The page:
THE FUTURE OF FINANCE: Check out the 60 fintech startups VCs are betting will be breakout hits
Hello everyone! Welcome to this weekly roundup of Business Insider stories from executive editor Matt Turner. Please subscribe to Business Insider here to get this newsletter in your inbox every Sunday.
Hello!The financial-services industry is changing at a rapid clip, with fintechs addressing people's needs among the big winners in the wake of the coronavirus, as Dan DeFrancesco and Shannen Balogh reported this week.Advertisement
Robinhood, which has seen massive growth as market volatility continues, is now valued at $8.3 billion after its most recent funding round in May. Meanwhile, other personal
The response was impressive, with 60 fintechs nominated. Overall, investors seem more bullish on the future of startups catering to businesses, not consumers, as more than 63% of the selections were B2B.You can read both lists here: Investors say these 38 fintechs are the next generation of breakout B2B stars, following in the footsteps of Stripe and PlaidAdvertisement
Trump's most important 2016 donor is sitting out 2020Advertisement
Dave Levinthal reports:
Hedge fund billionaire Robert Mercer and his daughter Rebekah ranked among President Donald
You can read that story in full here:Trump's most important 2016 donor is sitting out 2020 In other politics news:Advertisement
- Tom LoBianco had the inside story on Jared Kushner's call to the CEOs of AT&T, Verizon, & T-Mobile after the Trump campaign was blocked from sending text messages to people who hadn't signed up for them.
- Dave reported that Republican Party officials hid COVID-19 mask purchases by labeling them "building maintenance" in federal disclosures.
- And Elvina Nawaguna reported that Presidential inaugurations are prime time for DC schmoozing. But the coronavirus pandemic might mean no fancy balls, parades or big swampy parties come January 2021.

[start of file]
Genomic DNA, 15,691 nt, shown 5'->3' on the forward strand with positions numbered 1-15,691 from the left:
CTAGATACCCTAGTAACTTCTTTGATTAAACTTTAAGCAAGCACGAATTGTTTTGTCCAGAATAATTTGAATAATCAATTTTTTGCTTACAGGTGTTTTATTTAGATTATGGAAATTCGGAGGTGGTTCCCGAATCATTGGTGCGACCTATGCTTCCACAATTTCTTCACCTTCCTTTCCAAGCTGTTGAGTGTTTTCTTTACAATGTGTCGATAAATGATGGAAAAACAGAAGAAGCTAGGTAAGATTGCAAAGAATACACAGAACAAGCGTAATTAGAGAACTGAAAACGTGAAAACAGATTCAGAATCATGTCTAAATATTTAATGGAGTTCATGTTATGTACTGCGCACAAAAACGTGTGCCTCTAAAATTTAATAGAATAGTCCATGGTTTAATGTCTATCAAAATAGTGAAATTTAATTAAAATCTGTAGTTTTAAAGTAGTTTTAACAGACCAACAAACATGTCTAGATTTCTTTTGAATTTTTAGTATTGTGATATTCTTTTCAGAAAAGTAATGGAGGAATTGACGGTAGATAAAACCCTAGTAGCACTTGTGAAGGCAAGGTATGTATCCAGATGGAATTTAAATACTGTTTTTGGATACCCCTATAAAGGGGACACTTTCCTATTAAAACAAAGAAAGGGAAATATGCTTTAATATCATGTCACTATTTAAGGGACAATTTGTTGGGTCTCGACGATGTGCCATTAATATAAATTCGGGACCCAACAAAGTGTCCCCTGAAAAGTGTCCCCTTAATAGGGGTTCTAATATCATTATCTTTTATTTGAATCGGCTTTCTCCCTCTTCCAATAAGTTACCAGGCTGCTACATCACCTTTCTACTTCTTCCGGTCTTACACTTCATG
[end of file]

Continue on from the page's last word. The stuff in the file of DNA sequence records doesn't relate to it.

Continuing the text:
The transformation of the real estate business
We've written at length in recent months about the future of the office, as the coronavirus pandemic forces employers to rethink their needs and landlords to reimagine their model. This week:
- Dan Geiger reported that 20% of WeWork's New York space is sitting empty. He took a look at key vacancies the city's biggest office tenant is trying to fill.
- Alex Nicoll and Rebecca Ungarino reported that Wells Fargo is ditching a 750-person WeWork space, while Citi inked a deal with the flex-office giant far from a big city. They took a look at how financial firms are retooling their real estate.
- Reed Alexander reported that while Wall Street is starting to return to the office, not everyone is heading back. He took a look at which finance jobs are the most likely to remain virtual.
- Dan reported that Neiman Marcus' shocking exit from glitzy Hudson Yards strikes a huge blow to the $25 billion project. The departure could unravel one of the most expensive mega-malls in US history.
- Meanwhile, the $98 billion cold-storage sector is at a tipping point, per Dan and Alex. Investors are piling in as online grocery deliveries surge.
- And logistics startup Bond has teamed up with SoftBank-backed REEF Technology to bring nano-warehouses to parking lots across the US. Alex reported on how they're building the distribution hubs of the future.
Separately, I want to highlight a couple of things before I go:
- We're seeking nominations for the 2020 edition of our annual list of Rising Stars of Wall Street. Here's how to apply.
- We're speaking with YouTube and Instagram influencers with millions of followers about how they're adapting their businesses during the pandemic and earning 6-figure incomes. Sign up for the digital live event on August 5 here.
Below are headlines on some of the stories you might have missed from the past week.— MattAdvertisement
Inside the rise of Ram Sundaram, the leader of a secretive Goldman Sachs desk that's minting billions by designing some of the bank's most imaginative — and controversial — trades Bernstein says buy these 13 dividend-rich stocks built to capitalize on a trend not seen in 65 yearsAdvertisement
Insiders at Complex Networks said the company was built on Black culture but that the sales team 'whitewashed' advertising deals for brands, replacing Black people with white people in pitch decks In March, Trump announced Google would build a coronavirus testing tool. Some employees working on it describe exhausting conditions, stress, and tears as they work around-the-clock to pull it off.Advertisement